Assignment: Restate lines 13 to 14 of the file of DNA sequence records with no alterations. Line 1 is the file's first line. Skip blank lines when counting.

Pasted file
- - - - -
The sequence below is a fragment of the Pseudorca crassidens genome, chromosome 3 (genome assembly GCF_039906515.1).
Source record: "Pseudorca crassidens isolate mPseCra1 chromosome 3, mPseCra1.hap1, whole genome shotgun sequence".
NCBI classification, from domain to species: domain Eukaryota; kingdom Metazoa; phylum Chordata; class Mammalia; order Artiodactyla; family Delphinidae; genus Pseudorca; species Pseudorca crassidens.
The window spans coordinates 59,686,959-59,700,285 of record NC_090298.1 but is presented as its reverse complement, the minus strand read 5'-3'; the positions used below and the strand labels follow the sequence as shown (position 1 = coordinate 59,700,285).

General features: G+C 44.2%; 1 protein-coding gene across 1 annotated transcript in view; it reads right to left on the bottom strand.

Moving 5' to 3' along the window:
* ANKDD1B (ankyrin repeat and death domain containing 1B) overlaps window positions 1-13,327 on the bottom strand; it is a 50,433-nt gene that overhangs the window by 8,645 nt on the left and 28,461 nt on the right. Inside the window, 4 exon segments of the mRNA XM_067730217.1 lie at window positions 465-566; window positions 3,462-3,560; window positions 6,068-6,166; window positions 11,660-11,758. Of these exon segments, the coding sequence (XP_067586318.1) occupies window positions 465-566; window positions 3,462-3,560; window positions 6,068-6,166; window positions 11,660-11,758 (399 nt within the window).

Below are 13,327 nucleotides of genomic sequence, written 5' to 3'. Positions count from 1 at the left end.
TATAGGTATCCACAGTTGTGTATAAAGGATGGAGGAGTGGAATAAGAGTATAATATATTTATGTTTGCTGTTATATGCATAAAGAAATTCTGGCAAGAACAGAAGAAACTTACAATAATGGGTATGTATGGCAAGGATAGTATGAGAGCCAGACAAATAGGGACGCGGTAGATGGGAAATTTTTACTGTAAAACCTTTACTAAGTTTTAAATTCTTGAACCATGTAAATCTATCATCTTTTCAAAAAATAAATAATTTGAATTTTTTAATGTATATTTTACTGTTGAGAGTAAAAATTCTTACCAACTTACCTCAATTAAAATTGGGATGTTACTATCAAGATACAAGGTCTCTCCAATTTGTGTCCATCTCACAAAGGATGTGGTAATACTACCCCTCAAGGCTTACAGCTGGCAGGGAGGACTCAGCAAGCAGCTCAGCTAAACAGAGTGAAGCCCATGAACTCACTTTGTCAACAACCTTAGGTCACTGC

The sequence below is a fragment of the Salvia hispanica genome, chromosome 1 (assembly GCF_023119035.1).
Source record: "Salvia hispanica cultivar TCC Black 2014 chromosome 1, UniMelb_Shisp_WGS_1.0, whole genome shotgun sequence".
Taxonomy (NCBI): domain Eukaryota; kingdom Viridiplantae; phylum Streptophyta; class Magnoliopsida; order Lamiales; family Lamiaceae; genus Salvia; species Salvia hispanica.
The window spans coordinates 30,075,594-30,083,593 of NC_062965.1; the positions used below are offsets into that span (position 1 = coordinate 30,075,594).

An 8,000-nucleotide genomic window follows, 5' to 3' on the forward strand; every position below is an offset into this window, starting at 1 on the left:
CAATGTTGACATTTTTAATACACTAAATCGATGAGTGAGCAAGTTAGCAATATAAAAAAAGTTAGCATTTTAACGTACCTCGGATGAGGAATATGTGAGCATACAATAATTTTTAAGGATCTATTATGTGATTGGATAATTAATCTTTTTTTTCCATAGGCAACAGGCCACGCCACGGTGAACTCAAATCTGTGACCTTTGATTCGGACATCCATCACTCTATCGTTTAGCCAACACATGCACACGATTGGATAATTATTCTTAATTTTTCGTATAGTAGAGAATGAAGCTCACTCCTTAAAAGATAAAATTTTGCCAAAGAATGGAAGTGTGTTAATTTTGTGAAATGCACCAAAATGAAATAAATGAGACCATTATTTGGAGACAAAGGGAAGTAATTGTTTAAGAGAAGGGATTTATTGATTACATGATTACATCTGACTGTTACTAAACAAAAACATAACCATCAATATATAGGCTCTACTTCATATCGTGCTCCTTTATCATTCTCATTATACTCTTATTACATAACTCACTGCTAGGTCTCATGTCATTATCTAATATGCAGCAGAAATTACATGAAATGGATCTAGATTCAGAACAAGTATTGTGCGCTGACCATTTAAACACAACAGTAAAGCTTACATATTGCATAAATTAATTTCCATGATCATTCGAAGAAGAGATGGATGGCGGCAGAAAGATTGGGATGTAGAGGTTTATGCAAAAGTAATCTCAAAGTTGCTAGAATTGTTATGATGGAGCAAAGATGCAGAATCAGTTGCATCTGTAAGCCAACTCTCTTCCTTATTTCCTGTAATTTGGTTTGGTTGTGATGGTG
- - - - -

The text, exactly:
The window spans coordinates 30,075,594-30,083,593 of NC_062965.1; the positions used below are offsets into that span (position 1 = coordinate 30,075,594).

An 8,000-nucleotide genomic window follows, 5' to 3' on the forward strand; every position below is an offset into this window, starting at 1 on the left: